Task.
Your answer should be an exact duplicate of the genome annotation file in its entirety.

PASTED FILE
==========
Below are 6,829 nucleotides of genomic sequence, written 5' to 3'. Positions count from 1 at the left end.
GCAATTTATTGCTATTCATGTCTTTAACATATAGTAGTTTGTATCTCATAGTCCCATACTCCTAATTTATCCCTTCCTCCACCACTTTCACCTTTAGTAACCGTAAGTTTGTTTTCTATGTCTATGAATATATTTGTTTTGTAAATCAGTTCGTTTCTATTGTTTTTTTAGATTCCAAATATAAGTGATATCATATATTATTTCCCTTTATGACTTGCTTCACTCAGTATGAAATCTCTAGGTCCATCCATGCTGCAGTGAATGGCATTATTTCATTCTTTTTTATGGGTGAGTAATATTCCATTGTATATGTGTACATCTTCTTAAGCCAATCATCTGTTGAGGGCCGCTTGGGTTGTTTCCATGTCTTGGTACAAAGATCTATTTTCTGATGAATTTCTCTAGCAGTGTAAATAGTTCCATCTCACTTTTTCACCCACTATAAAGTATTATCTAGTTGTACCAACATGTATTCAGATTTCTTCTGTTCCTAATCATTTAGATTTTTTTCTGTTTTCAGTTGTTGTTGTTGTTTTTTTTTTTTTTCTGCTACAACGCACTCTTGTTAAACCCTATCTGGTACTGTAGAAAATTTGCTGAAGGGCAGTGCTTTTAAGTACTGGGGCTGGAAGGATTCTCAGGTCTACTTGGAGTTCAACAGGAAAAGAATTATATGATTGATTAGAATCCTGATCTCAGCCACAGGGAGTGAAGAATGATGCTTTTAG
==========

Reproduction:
Below are 6,829 nucleotides of genomic sequence, written 5' to 3'. Positions count from 1 at the left end.
GCAATTTATTGCTATTCATGTCTTTAACATATAGTAGTTTGTATCTCATAGTCCCATACTCCTAATTTATCCCTTCCTCCACCACTTTCACCTTTAGTAACCGTAAGTTTGTTTTCTATGTCTATGAATATATTTGTTTTGTAAATCAGTTCGTTTCTATTGTTTTTTTAGATTCCAAATATAAGTGATATCATATATTATTTCCCTTTATGACTTGCTTCACTCAGTATGAAATCTCTAGGTCCATCCATGCTGCAGTGAATGGCATTATTTCATTCTTTTTTATGGGTGAGTAATATTCCATTGTATATGTGTACATCTTCTTAAGCCAATCATCTGTTGAGGGCCGCTTGGGTTGTTTCCATGTCTTGGTACAAAGATCTATTTTCTGATGAATTTCTCTAGCAGTGTAAATAGTTCCATCTCACTTTTTCACCCACTATAAAGTATTATCTAGTTGTACCAACATGTATTCAGATTTCTTCTGTTCCTAATCATTTAGATTTTTTTCTGTTTTCAGTTGTTGTTGTTGTTTTTTTTTTTTTTCTGCTACAACGCACTCTTGTTAAACCCTATCTGGTACTGTAGAAAATTTGCTGAAGGGCAGTGCTTTTAAGTACTGGGGCTGGAAGGATTCTCAGGTCTACTTGGAGTTCAACAGGAAAAGAATTATATGATTGATTAGAATCCTGATCTCAGCCACAGGGAGTGAAGAATGATGCTTTTAG